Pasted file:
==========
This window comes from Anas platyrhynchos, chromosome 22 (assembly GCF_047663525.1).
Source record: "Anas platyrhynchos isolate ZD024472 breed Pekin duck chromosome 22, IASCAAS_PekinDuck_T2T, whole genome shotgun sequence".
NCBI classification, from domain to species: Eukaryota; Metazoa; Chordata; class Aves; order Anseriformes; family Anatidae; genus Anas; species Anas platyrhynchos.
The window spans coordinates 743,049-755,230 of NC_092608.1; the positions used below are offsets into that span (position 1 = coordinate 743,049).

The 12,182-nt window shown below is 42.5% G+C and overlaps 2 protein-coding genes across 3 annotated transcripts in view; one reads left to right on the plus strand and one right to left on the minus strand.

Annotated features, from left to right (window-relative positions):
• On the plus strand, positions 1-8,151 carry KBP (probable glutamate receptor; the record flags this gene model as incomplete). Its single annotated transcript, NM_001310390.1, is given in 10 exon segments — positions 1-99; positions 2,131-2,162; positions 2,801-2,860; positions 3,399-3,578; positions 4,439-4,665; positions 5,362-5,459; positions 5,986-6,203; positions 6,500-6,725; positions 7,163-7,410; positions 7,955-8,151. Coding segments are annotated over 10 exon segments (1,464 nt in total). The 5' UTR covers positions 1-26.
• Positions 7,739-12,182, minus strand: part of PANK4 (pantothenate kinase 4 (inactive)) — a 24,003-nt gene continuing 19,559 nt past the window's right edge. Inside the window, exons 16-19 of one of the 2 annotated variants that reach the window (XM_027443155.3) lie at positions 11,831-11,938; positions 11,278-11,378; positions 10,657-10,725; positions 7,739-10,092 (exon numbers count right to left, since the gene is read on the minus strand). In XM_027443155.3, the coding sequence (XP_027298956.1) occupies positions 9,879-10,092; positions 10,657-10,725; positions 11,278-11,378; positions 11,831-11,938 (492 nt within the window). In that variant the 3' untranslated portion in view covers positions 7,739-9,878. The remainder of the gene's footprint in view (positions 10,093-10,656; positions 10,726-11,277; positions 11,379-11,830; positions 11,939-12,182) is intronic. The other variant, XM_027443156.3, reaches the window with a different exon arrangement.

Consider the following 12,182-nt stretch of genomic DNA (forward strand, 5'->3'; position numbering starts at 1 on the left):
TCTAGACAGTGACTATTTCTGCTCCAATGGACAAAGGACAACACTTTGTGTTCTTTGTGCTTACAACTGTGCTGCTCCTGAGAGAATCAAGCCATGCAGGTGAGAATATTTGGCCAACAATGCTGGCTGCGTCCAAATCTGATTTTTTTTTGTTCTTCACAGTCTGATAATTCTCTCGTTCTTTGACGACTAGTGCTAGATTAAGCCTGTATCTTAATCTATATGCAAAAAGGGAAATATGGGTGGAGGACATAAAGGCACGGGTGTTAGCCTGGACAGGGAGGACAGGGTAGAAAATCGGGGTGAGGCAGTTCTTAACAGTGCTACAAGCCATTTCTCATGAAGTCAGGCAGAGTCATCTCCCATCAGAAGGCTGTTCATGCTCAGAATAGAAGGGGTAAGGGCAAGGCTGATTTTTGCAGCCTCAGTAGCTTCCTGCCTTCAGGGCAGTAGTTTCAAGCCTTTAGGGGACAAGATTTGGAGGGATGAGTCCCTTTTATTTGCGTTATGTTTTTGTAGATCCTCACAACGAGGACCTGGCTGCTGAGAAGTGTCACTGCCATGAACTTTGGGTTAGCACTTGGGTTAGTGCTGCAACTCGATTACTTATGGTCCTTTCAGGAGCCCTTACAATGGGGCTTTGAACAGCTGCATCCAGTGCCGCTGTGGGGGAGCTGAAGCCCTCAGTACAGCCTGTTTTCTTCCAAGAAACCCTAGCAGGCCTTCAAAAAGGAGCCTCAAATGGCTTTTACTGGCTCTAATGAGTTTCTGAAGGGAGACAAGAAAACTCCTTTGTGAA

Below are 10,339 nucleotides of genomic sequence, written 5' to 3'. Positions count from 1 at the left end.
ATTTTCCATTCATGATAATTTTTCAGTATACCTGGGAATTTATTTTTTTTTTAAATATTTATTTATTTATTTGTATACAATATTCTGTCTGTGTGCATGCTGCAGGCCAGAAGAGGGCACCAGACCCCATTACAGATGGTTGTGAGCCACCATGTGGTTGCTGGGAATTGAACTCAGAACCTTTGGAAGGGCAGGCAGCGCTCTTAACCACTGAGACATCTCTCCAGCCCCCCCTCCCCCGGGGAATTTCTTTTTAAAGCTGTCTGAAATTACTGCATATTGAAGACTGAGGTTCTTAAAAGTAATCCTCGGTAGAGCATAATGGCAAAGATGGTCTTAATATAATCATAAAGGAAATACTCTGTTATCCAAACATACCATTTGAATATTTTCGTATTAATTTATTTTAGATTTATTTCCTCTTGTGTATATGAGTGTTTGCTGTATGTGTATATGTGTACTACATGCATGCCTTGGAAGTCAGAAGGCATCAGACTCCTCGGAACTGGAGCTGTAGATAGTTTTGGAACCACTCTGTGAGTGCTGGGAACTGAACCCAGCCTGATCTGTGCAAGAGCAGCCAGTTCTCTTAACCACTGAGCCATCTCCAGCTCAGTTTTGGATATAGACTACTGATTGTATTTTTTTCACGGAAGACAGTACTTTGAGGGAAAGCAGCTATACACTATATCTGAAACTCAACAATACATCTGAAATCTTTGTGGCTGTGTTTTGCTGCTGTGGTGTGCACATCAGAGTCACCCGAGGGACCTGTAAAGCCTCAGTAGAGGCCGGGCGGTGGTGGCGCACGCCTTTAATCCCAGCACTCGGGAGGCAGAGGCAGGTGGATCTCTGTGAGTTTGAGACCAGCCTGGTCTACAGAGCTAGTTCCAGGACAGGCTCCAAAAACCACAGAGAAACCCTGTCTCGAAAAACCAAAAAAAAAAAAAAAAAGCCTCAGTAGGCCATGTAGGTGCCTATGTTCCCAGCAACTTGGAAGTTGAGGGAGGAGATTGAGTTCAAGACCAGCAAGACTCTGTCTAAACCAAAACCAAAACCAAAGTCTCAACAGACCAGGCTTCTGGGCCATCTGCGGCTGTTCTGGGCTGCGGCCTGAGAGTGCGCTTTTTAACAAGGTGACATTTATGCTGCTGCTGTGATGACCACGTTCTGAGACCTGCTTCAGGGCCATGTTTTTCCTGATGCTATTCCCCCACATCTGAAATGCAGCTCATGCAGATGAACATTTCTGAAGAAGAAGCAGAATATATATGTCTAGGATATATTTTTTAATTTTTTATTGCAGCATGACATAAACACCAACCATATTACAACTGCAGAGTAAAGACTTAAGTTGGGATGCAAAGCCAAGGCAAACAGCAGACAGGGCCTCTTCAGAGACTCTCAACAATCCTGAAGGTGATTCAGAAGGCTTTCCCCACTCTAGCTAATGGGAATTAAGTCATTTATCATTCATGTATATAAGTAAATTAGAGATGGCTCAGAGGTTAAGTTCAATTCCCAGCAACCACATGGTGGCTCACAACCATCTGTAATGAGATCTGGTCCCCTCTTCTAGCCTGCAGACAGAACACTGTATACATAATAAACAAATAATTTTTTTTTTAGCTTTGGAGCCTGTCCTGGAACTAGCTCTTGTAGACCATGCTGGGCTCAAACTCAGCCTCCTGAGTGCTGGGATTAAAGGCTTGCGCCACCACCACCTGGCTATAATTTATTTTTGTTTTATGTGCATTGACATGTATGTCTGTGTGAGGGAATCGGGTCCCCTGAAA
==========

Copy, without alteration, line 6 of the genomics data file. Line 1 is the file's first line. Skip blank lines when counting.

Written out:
Annotated features, from left to right (window-relative positions):